You don't need to get very far into the story of Pinocchio to realize that little wooden boy didn't have much sense of judgement rattling around in that hollow head of his. Trouble not only followed him, he turned around and became its friend every chance he got. That's why the blue fairy appointed Jiminy Cricket to help Pinocchio make good choices. When it comes to your online marketing plan, you'd be wise to find a Jiminy Cricket of your own.

That brings me to the fourth lesson in this series: Listen to trusted advice.

In this six part series, I'll be exploring six valuable lessons you can learn from the classic story of Pinocchio and offering up some input on how to apply it to your own marketing plans. If you are just joining the series, catch up on past articles:

Six Lessons from a Wooden Boy: Part One: Search Engines Want to be Real Boys

Six Lessons from a Wooden Boy: Part Two: Online Reputation Means Straight Talk
Six Lessons from a Wooden Boy: Part Three: Don't be a Social Media Jackass

Why Would We Expect to Find Our Way on Our Own?

pinocchiocricket.gifIf you think about all the things you've tried to do in your life, chances are you needed to be taught most of them. You likely had to be taught how to ride a bike, how to balance a checkbook and maybe even how to make friends. You had to learn manners and business sense and how to recover from blunders. Whether you learned by observing others or were actively taught, chances are high someone helped you figure out the best way to do things in life.

The world of online marketing is no different. Just this morning I sat in on a PSRA event focused on media relations and listened to seasoned journalists and public relations professionals wonder out loud how they need to use the new tools of social media. They all knew they needed to engage people with these tools, but few (if any) had any idea of how to do it.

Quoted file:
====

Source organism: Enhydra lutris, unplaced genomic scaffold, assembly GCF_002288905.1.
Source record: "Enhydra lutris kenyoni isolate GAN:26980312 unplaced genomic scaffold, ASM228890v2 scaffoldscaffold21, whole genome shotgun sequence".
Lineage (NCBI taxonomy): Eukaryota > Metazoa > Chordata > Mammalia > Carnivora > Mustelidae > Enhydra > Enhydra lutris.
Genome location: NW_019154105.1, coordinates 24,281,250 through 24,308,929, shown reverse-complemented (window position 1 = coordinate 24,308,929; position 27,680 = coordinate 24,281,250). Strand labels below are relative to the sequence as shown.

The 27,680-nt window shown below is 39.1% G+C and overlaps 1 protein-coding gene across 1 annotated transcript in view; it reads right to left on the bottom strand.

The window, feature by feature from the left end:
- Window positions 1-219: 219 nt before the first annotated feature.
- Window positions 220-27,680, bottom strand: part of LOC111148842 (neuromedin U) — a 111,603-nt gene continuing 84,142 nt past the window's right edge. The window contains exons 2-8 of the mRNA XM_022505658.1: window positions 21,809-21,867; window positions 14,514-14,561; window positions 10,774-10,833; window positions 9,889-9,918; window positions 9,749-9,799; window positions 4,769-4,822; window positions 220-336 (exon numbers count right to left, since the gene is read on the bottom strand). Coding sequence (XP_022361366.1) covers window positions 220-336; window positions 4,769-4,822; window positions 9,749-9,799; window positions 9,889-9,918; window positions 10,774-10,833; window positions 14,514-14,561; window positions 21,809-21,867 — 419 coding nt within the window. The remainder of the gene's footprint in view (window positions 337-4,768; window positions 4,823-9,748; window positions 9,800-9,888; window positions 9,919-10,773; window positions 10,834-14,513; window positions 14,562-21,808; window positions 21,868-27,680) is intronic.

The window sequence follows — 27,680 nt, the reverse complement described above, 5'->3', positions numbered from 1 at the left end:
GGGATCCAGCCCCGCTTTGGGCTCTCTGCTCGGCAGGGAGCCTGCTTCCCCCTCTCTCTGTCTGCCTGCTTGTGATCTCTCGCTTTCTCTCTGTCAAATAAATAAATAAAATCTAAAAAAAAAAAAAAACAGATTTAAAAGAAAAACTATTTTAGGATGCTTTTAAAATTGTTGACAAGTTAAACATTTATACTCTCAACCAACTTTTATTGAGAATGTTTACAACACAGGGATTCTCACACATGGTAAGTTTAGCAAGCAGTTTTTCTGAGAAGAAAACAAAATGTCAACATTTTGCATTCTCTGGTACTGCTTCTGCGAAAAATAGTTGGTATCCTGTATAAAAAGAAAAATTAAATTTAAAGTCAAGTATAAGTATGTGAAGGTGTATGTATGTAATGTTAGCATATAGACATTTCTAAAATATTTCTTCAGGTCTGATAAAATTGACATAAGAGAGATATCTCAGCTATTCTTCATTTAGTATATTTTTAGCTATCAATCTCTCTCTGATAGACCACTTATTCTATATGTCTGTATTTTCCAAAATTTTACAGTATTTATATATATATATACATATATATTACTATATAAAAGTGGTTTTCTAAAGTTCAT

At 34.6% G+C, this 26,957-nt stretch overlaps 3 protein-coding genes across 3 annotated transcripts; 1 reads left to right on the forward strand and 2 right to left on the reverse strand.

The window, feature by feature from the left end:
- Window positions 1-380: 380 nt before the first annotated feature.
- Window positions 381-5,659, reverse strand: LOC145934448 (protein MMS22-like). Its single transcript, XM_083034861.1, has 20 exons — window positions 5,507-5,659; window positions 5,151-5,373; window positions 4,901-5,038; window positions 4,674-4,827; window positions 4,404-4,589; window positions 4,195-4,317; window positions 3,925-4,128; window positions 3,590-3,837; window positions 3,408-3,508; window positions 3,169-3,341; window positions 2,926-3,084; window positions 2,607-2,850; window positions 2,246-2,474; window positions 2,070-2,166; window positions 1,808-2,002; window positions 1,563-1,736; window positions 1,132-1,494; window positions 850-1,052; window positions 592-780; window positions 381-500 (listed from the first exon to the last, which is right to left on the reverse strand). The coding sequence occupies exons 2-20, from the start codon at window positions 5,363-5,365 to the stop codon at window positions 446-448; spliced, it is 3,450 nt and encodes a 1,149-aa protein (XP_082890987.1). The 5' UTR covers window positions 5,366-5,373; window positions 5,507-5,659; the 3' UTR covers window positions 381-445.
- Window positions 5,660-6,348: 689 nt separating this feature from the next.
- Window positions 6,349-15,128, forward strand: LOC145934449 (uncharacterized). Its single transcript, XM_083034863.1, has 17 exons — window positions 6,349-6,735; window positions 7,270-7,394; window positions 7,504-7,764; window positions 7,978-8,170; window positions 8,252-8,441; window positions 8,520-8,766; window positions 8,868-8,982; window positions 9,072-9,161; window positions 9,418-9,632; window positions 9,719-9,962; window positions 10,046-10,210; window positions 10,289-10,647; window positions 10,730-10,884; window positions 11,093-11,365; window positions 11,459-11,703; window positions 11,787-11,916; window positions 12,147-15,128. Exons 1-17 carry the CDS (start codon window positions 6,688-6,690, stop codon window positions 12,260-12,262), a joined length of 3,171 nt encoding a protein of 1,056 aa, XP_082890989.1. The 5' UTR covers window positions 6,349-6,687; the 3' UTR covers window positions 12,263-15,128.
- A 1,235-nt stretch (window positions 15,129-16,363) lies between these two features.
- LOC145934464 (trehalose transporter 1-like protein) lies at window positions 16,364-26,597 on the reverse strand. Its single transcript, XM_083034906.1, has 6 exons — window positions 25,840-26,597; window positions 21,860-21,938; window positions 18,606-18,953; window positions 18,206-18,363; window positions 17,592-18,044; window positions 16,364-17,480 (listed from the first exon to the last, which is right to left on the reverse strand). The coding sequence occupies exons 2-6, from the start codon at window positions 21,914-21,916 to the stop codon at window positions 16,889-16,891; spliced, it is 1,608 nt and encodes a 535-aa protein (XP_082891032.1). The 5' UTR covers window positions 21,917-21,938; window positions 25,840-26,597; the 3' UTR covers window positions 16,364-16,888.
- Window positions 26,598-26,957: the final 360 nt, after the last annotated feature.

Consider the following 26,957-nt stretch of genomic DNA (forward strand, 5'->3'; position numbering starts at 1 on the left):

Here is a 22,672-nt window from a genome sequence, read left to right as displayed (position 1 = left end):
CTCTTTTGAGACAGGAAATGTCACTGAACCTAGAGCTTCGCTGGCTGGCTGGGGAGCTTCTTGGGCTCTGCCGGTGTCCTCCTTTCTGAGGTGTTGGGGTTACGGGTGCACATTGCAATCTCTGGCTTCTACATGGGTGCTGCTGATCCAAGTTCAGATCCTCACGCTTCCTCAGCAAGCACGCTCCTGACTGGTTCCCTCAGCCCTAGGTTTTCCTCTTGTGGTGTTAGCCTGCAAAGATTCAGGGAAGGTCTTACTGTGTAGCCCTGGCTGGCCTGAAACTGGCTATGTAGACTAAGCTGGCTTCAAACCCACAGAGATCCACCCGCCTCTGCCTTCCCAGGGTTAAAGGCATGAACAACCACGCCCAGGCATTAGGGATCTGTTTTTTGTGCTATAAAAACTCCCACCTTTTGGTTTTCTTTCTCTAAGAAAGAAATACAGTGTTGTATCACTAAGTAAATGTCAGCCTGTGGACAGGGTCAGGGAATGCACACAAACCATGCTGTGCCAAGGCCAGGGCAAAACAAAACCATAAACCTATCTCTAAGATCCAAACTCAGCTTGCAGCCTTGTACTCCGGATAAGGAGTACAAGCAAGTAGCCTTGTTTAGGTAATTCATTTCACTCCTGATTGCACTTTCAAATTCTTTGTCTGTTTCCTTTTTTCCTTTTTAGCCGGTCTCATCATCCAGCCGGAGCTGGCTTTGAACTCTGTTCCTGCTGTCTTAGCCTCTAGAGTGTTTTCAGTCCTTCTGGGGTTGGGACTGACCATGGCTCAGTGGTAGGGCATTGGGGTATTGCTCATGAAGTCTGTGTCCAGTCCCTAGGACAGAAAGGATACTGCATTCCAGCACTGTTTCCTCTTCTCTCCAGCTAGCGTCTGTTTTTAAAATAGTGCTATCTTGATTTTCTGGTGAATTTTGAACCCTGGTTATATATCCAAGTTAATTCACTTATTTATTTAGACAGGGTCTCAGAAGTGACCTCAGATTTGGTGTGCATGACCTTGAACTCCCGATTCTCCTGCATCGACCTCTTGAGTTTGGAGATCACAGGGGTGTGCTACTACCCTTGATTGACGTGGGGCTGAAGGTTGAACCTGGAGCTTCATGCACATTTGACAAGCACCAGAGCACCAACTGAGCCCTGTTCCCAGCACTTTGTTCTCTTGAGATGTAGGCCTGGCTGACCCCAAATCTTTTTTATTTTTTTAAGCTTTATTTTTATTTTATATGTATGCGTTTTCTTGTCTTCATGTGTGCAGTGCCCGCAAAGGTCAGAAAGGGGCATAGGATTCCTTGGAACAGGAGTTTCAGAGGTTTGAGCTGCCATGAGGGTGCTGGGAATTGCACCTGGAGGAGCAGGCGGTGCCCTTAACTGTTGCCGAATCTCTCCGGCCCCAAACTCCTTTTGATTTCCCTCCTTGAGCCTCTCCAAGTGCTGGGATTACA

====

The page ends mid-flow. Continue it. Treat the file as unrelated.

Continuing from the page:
What they needed was someone who could offer up some sage advice and common sense based on their own experience in the social media world.

They needed their very own Jiminy Cricket.

Everyone Needs Their Own Kind of Jiminy

Of course in the world of online marketing, sage advice rarely shows up in the form of an animated cricket unless you've knocked back one too many after a long day at a conference. Instead, you'll need to find your online conscience in one of the more standard forms.

Here are three of the most common routes people take when they're looking to find a mentor or consultant.

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Now it's important to note most people will need a combination of two, maybe even all three of these information sources to get the knowledge they need to make good choices. The key is to consider how you learn best, how quickly you need to learn and what you can afford to pay. With that in mind, let's break down the three key places you might find your Jiminy Cricket of online marketing.

Bloggers and Forums

Those of us who have been involved in the industry since the early days mostly got our start on the various discussion forums that used to be scattered around the web. It was those forums that allowed experimental marketers to come together from around the world sharing tips, ideas and research on strange new ideas like search engine optimization, paid search, email marketing and web development.

While there are still some very active and excellent forums out there (including our own Small Business Ideas forum) the majority of the conversation seems to have shifted to blogs and Twitter. Blogs simply give people a better platform to share more in depth ideas and research and to cultivate a community around a more specific set of ideas and concepts. Lively conversation and debate often moves from blog comments to other blogs and on to Twitter as readers and industry vets alike break down the points and ideas of a post.